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HIV Drug ResistanceHIV Drug Resistance
          
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stopping treatment and getting resistant
Nov 1, 2001

I have read that certain drugs neparvine for example when stopped could lead to drug resistance as one of the drugs has a longer "life-span" in the body and does not work well by itself. Could you comment on this? Additionally, could you comment on taking an interruption of treatment due to distress, side effects etc. - while the HIV rests in the body without these drugs as I would imagine occurs when a dose is missed, does the virus have a propensity to develop a resistance to the drugs which were stopped? Is this only known in certain types of drugs? PS I am currently seeking stopping my treatment but am unsure of the ramifications involved. Many thanks!

Response from Dr. Little

Developing drug resistance generally requires two things - detectable viral replication and the presence of suboptimal drug levels in the blood stream. The time that it takes for drug resistance to develop also varies by drug. There are some drugs, such as sustiva, nevirapine, and 3TC which require the presence of only one substitution or mutation to cause complete resistance to that drug. So, if these drugs were stopped and had a 1-2 day prolonged circulation in the blood at gradually declinig levels, the potential is there to develop resistance as the virus starts to replicate again. There is no good data yet on a sure-fire way to avoid developing drug resistance prior to a treatment interruption, but many providers will suggest that the longer acting drugs such as sustiva and nevirapine be stopped 24 hours before the others such that their levels are falling more rapidly after the remaining drugs are stopped.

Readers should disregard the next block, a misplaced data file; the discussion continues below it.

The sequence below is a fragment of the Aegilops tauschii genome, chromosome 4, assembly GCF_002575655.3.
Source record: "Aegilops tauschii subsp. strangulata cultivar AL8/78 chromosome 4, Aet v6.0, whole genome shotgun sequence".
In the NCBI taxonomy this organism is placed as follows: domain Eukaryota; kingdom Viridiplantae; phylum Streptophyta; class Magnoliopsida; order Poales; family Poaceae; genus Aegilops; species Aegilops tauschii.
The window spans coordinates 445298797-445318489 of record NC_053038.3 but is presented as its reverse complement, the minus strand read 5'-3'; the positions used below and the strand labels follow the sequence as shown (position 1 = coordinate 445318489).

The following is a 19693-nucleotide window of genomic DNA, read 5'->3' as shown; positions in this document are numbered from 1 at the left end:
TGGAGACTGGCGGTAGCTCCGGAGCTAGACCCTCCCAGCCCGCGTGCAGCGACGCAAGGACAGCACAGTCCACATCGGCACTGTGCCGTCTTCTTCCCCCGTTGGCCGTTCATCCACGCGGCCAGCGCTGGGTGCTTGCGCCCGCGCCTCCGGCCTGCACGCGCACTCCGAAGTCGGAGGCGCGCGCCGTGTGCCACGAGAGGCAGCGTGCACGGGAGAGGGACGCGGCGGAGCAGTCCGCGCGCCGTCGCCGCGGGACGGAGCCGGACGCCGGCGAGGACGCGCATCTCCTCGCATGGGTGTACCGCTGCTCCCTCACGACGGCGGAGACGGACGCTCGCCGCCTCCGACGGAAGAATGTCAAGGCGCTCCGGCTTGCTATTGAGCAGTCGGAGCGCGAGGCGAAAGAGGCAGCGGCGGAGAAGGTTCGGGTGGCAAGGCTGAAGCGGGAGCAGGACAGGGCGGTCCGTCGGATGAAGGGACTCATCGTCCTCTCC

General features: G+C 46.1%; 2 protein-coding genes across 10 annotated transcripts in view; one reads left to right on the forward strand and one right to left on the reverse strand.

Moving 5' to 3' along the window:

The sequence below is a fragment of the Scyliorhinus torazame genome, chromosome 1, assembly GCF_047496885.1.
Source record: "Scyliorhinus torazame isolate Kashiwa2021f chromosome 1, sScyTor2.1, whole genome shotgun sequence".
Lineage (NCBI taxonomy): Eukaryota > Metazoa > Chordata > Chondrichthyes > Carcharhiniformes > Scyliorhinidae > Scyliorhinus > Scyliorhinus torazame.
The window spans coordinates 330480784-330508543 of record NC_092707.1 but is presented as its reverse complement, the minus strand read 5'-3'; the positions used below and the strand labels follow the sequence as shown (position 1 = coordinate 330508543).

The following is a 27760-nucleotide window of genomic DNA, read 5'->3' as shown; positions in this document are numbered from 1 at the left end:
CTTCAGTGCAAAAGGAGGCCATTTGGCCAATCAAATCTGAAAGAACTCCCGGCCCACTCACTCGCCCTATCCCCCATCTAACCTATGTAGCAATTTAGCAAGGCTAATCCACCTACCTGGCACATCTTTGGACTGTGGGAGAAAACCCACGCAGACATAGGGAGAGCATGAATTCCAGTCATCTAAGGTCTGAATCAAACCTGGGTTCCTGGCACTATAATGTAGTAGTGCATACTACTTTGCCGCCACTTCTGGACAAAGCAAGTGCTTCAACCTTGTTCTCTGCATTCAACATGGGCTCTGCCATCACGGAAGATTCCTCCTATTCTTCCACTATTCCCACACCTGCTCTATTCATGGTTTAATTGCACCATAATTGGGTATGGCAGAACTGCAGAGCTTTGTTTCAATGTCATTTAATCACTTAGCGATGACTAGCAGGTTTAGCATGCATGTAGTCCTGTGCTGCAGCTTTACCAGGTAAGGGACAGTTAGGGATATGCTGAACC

Having said this, the development of resistance is probably unlikely if your viral load has been at <50 for several months at the time you discontinue your drugs and you do not do several start/stops of your medications, but rather just stop and stay off. It takes the virus some time (say 3-5 days) to get to a level of replication high enough to be a risk for drug resistance to occur in many people in this circumstance. If your viral load is detectable at the time you stop your therapy, the risk might be higher. Hope this helps.


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